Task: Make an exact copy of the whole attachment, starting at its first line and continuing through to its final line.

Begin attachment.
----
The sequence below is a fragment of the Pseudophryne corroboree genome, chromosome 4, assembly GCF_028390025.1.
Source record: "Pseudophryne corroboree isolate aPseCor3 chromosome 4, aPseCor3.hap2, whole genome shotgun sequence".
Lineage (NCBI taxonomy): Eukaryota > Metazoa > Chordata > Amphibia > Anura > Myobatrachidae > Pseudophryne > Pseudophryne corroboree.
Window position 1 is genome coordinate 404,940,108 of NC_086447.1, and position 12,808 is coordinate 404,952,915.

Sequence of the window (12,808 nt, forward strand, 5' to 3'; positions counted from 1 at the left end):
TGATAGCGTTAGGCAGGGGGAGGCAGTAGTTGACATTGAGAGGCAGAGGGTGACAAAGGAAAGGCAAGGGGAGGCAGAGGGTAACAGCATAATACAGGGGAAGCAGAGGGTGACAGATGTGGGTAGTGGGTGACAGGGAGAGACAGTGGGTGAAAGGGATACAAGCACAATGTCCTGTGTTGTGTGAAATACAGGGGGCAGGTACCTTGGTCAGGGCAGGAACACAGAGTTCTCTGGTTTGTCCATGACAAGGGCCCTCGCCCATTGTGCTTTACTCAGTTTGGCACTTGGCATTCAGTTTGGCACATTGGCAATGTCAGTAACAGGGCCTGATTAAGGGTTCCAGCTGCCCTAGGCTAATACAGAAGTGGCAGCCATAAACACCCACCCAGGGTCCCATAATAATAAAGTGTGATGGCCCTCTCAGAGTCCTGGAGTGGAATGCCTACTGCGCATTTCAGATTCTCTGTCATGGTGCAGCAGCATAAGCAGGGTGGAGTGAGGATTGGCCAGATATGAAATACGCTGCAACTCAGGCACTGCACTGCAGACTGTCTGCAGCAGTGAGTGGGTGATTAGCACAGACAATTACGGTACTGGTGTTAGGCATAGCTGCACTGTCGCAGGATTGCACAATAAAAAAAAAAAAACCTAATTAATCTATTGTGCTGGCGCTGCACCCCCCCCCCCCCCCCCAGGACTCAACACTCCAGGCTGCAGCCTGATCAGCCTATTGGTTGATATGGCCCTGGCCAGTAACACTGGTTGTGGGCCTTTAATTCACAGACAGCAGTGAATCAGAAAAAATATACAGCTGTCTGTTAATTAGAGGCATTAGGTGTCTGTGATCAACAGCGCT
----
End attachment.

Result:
The sequence below is a fragment of the Pseudophryne corroboree genome, chromosome 4, assembly GCF_028390025.1.
Source record: "Pseudophryne corroboree isolate aPseCor3 chromosome 4, aPseCor3.hap2, whole genome shotgun sequence".
Lineage (NCBI taxonomy): Eukaryota > Metazoa > Chordata > Amphibia > Anura > Myobatrachidae > Pseudophryne > Pseudophryne corroboree.
Window position 1 is genome coordinate 404,940,108 of NC_086447.1, and position 12,808 is coordinate 404,952,915.

Sequence of the window (12,808 nt, forward strand, 5' to 3'; positions counted from 1 at the left end):
TGATAGCGTTAGGCAGGGGGAGGCAGTAGTTGACATTGAGAGGCAGAGGGTGACAAAGGAAAGGCAAGGGGAGGCAGAGGGTAACAGCATAATACAGGGGAAGCAGAGGGTGACAGATGTGGGTAGTGGGTGACAGGGAGAGACAGTGGGTGAAAGGGATACAAGCACAATGTCCTGTGTTGTGTGAAATACAGGGGGCAGGTACCTTGGTCAGGGCAGGAACACAGAGTTCTCTGGTTTGTCCATGACAAGGGCCCTCGCCCATTGTGCTTTACTCAGTTTGGCACTTGGCATTCAGTTTGGCACATTGGCAATGTCAGTAACAGGGCCTGATTAAGGGTTCCAGCTGCCCTAGGCTAATACAGAAGTGGCAGCCATAAACACCCACCCAGGGTCCCATAATAATAAAGTGTGATGGCCCTCTCAGAGTCCTGGAGTGGAATGCCTACTGCGCATTTCAGATTCTCTGTCATGGTGCAGCAGCATAAGCAGGGTGGAGTGAGGATTGGCCAGATATGAAATACGCTGCAACTCAGGCACTGCACTGCAGACTGTCTGCAGCAGTGAGTGGGTGATTAGCACAGACAATTACGGTACTGGTGTTAGGCATAGCTGCACTGTCGCAGGATTGCACAATAAAAAAAAAAAAACCTAATTAATCTATTGTGCTGGCGCTGCACCCCCCCCCCCCCCCCCAGGACTCAACACTCCAGGCTGCAGCCTGATCAGCCTATTGGTTGATATGGCCCTGGCCAGTAACACTGGTTGTGGGCCTTTAATTCACAGACAGCAGTGAATCAGAAAAAATATACAGCTGTCTGTTAATTAGAGGCATTAGGTGTCTGTGATCAACAGCGCT